Just the Facts: America's Documents of Freedom 1848-1857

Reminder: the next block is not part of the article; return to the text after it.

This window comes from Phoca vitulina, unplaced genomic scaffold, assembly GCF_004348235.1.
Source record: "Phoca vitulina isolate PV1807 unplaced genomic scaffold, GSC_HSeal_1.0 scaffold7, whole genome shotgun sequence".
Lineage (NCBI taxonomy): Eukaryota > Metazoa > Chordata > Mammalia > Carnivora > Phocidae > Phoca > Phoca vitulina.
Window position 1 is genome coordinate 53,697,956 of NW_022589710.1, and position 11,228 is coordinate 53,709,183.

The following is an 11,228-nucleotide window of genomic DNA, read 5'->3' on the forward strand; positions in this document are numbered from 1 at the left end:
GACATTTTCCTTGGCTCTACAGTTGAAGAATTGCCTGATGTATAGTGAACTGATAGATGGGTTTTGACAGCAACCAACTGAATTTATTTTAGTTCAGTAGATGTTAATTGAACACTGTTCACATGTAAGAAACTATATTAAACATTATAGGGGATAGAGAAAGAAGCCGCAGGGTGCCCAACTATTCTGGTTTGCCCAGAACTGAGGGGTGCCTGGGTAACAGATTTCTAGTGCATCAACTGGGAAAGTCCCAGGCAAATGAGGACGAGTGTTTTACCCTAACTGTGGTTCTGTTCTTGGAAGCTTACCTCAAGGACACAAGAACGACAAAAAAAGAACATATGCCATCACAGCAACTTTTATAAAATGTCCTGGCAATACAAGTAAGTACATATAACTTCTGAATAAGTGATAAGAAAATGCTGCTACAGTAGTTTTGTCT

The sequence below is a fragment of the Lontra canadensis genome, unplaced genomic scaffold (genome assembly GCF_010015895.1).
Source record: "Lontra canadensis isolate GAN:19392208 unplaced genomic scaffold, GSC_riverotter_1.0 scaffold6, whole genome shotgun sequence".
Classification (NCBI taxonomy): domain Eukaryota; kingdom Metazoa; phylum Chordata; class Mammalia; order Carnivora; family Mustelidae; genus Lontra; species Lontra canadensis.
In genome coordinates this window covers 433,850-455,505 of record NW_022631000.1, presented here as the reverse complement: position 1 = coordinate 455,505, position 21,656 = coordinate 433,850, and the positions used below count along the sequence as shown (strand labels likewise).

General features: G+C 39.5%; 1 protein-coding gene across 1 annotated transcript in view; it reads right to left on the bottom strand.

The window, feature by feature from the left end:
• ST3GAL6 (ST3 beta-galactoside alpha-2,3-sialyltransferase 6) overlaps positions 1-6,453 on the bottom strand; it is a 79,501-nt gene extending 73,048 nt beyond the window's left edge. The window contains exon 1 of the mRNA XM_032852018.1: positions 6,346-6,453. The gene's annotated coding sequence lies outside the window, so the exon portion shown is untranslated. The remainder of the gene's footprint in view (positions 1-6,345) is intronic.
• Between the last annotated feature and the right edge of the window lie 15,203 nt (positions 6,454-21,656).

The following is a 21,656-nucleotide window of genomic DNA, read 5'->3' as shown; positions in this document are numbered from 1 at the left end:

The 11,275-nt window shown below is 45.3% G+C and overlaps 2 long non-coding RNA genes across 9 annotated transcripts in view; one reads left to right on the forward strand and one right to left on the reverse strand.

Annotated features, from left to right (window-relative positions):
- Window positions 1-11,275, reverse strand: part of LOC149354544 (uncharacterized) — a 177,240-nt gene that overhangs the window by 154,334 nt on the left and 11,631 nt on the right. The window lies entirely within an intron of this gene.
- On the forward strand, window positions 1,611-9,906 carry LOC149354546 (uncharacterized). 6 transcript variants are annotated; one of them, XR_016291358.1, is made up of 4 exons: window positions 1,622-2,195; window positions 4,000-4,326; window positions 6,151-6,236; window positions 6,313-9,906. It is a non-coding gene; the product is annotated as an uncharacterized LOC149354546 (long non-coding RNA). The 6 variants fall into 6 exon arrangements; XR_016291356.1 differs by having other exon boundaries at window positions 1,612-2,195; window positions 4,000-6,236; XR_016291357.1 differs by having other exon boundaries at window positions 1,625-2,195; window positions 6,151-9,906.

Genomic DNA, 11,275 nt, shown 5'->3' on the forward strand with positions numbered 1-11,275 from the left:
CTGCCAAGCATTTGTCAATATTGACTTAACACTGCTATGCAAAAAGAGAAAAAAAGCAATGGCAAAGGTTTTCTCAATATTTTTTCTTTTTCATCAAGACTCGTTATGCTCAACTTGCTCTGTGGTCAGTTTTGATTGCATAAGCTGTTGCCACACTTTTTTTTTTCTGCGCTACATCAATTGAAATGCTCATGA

Educators from noted American universities share their insights on: Seneca Falls Declaration of Sentiments (1848), Married Women s Property Act (1848), Treaty of Fort Laramie (1851), Gadsden Purchase (1853) and Dred Scott v. Sandford (1857).‚Äö√†√∂‚Äö√Ñ¬¢‚Äö√†√∂‚àö¬ßSeneca Falls Declaration of Sentiments (1848)‚Äö√†√∂‚Äö√Ñ¬¢‚Äö√†√∂‚àö¬ß -- Women‚Äö√Ñ√∂‚àö√ë‚Äö√†√ª‚Äö√á¬®‚Äö√ë¬¢s rights activists met in Seneca Falls, New York, and demanded equal rights ‚Äö√†√∂‚Äö√Ñ¬¢‚Äö√†√∂‚àö¬ßfor women.‚Äö√†√∂‚Äö√Ñ¬¢‚Äö√†√∂‚àö¬ß Their declaration quotes from the Declaration of Independence: "We hold these truths to be self-evident; that all men and women are created equal...."‚Äö√†√∂‚Äö√Ñ¬¢‚Äö√†√∂‚àö¬ß The Seneca Falls document laid the groundwork for future women‚Äö√Ñ√∂‚àö√ë‚Äö√†√ª‚Äö√á¬®‚Äö√ë¬¢s rights movements. ‚Äö√†√∂‚Äö√Ñ¬¢‚Äö√†√∂‚àö¬ßMarried Women‚Äö√Ñ√∂‚àö√ë‚Äö√†√ª‚Äö√á¬®‚Äö√ë¬¢s Property Act (1848) --‚Äö√†√∂‚Äö√Ñ¬¢‚Äö√†√∂‚àö¬ß This act granted women one small step toward equality.‚Äö√†√∂‚Äö√Ñ¬¢‚Äö√†√∂‚àö¬ß New York state passed a law allowing married women to own property, file lawsuits, and retain their earnings. Other states followed, but equality on a national level was slow in coming. ‚Äö√†√∂‚Äö√Ñ¬¢‚Äö√†√∂‚àö¬ßThe Compromise of 1850 (1850) --‚Äö√†√∂‚Äö√Ñ¬¢‚Äö√†√∂‚àö¬ß New states were being admitted to the union.‚Äö√†√∂‚Äö√Ñ¬¢‚Äö√†√∂‚àö¬ß Would they be slave states or free states?‚Äö√†√∂‚Äö√Ñ¬¢‚Äö√†√∂‚àö¬ß This compromise temporarily defused the controversial issue but also created the Fugitive Slave Act, which proved to be very divisive.‚Äö√†√∂‚Äö√Ñ¬¢‚Äö√†√∂‚àö¬ß Treaty of Fort Laramie (1851) ‚Äö√†√∂‚Äö√Ñ¬¢‚Äö√†√∂‚àö¬ß--‚Äö√†√∂‚Äö√Ñ¬¢‚Äö√†√∂‚àö¬ß Representatives of the Great Plains Indian tribes and the U.S. government met in Laramie, Wyoming, and signed this treaty, which required each Indian tribe to remain in a defined territory, not attack westward-moving settlers, and allow the U.S. to build roads and forts in Indian territory. Gadsden Purchase (1853) ‚Äö√†√∂‚Äö√Ñ¬¢‚Äö√†√∂‚àö¬ß--‚Äö√†√∂‚Äö√Ñ¬¢‚Äö√†√∂‚àö¬ß In a transaction that facilitated building of the southern transcontinental railroad, the U.S. paid Mexico $10 million for land lying in the southwestern corner of New Mexico, which defined the final boundaries of the continental United States. ‚Äö√†√∂‚Äö√Ñ¬¢‚Äö√†√∂‚àö¬ßDred Scott v. Sandford (1857) ‚Äö√†√∂‚Äö√Ñ¬¢‚Äö√†√∂‚àö¬ß--‚Äö√†√∂‚Äö√Ñ¬¢‚Äö√†√∂‚àö¬ß In this U.S. Supreme Court ruling, Dred Scott, a slave, was denied his freedom. The high court ruled that slaves were non-citizens who had no rights.‚Äö√†√∂‚Äö√Ñ¬¢‚Äö√†√∂‚àö¬ß The hostilities between pro-slavery and abolition forces were escalating over this volatile issue.